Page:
This week I was a participant in a World Bank-DFID-Economic Commission for Africa-IDS workshop on "Making social protection (SP) work for climate change adaptation (CCA) and disaster risk reduction (DRR)".
The key questions: should these three tribes (SP, CCA and DRR) work together to improve the ability of government and development partner agencies to support individuals, communities and states to manage risk and live with uncertainty? If so, what are the incentives to do so and the constraints holding us back?
The workshop was in Addis Ababa, where major investments in social protection are taking place (the Productive Safety Net Programme or PSNP), where natural disasters (e.g. droughts) are common and where climate change is thought to be changing rapidly.
1. Participants, drawn from the three tribes, thought that the commonalities of approaches far outweighed the differences. SP focuses on individuals and households, helping with current consumption and protecting against asset draw downs. CCA focuses on helping individuals, communities and societies anticipate and respond positively to changes brought by a changing climate. DRR helps societies minimize exposure to major shocks and helps them prepare for the impacts of those shocks. SP is best at dealing with individual and aggregate risks. DRR is aimed at aggregate shocks. CCA is about uncertainty at the aggregate level (i.e. we don’t know what the probabilities of the shocks are because their drivers are new).
2. The potential for the three tribes to combine productively was thought to be large, and that it was feasible in practice. The combination of tribal difference and relatedness would seem to make them natural partners. They are all concerned with enhancing risk management, the capacity to live with uncertainty and the advancement of human wellbeing. But, in practice, given the constraints of how agencies and programmes are organized, can overlaps be created which enhance the effectiveness of each? For example, is it possible to design a cash transfer programme to households and communities (SP) that helps to (1) build the capacity to adapt to climate change (e.g. diversification of livelihoods and income sources or the capacity of the community to act on imperfect climate projection information) and (2) strengthens the preparedness for natural disasters (e.g. investment in flood barriers, infrastructure and storage) and so, in turn, enhances social protection to make it “adaptive social protection”?
3. The incentives for working cross-tribally are not that clear. The transactions costs of working together are non-trivial (getting beyond the very serious levels of jargon, the clunky administrative procedures, and the need for relationship building), so what are the incentives to do so? Obviously we all want to make our own tribes better, but working with other approaches is risky. What are the drivers? Well, for SP and DRR, is one incentive to collaborate to get access to the growing climate finance streams? For CCA programme managers, is the key incentive to collaborate with SP to become integrated into development activities? For the DRR, might the incentives be an enhanced ability to demonstrate impact in a results based context? (By linking to continuous SP evaluations it should be possible to make plausible estimates of the value of, say, flood barriers if there is a flood during the period of evaluation.)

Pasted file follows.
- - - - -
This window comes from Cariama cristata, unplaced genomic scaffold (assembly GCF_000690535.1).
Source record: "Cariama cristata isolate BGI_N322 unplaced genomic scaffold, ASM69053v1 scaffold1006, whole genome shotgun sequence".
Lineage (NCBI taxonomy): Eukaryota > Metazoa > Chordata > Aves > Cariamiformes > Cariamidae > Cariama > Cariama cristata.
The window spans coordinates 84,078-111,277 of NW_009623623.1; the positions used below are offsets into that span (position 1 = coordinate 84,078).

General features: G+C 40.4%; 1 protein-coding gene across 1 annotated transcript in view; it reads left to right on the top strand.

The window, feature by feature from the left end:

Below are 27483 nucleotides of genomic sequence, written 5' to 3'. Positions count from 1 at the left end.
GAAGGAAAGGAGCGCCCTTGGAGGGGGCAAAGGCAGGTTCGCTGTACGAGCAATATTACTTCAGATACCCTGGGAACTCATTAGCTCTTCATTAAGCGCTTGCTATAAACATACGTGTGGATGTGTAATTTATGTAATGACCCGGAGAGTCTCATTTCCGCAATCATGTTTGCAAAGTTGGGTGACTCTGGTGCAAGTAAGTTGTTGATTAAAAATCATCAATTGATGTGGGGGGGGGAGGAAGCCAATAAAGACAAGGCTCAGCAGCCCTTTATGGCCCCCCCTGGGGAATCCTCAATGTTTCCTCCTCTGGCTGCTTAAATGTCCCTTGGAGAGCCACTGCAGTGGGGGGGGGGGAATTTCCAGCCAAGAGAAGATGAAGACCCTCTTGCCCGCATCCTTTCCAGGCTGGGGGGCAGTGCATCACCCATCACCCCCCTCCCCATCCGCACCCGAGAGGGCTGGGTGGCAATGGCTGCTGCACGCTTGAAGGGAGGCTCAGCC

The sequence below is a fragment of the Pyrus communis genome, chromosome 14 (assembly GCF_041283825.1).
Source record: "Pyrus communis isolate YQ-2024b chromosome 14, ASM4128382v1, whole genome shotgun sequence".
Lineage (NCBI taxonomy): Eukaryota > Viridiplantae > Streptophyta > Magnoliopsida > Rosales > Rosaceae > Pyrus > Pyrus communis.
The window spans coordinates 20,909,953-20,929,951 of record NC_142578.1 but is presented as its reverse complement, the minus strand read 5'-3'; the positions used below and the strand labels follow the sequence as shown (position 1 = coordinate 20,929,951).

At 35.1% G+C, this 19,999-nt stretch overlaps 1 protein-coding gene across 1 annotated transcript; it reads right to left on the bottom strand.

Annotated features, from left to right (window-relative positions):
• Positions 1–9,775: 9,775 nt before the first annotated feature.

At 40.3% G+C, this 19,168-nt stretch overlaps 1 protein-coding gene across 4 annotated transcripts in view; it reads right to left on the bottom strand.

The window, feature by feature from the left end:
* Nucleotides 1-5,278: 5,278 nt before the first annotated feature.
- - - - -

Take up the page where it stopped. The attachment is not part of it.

4. Impact assessment on climate change adaptation is going to have to go beyond business as usual. CCA poses challenges to standard impact assessment techniques. Does it make sense to randomly allocate an intervention that increases the capacity to deal with a stress that is not likely to appear in the treatment and control areas at the same level of intensity? Moreover, the cycles over which the payoffs to enhanced adaptive capacities are visible are long—much longer than political cycles. So one approach is to invest in a portfolio of adaptive capacities that seem to make sense for the community/region, but never really knowing which has been most effective. An additional appraoch is to try to construct plausible (but not definitive) answers to the question of which interventions perform best against a series of artificial stresses? Perhaps one way forward is to use the behavioural sciences to construct scenarios and “games” to analyse how different groups of people (including those most vulnerable and practitioners and policymakers) respond to different stresses in terms of the choices they make. Not perfect, but they may be able to give us some ex-ante assessments of which adaptive capacities best meet a portfolio of stresses in a given context.
5. We need to learn better from people who are facing these risks and uncertainties on an everyday basis. Vulnerable communities and households don’t know anything about these three tribes, they just try the best they can to survive and thrive in the presence of changing risks. We need to find better ways of learning from these experts.
As someone who would identify with the SP tribe, I can now see much better scope for collaboration, not war, between the tribes—and will look to do this in the context of IDS skills, partners and audiences.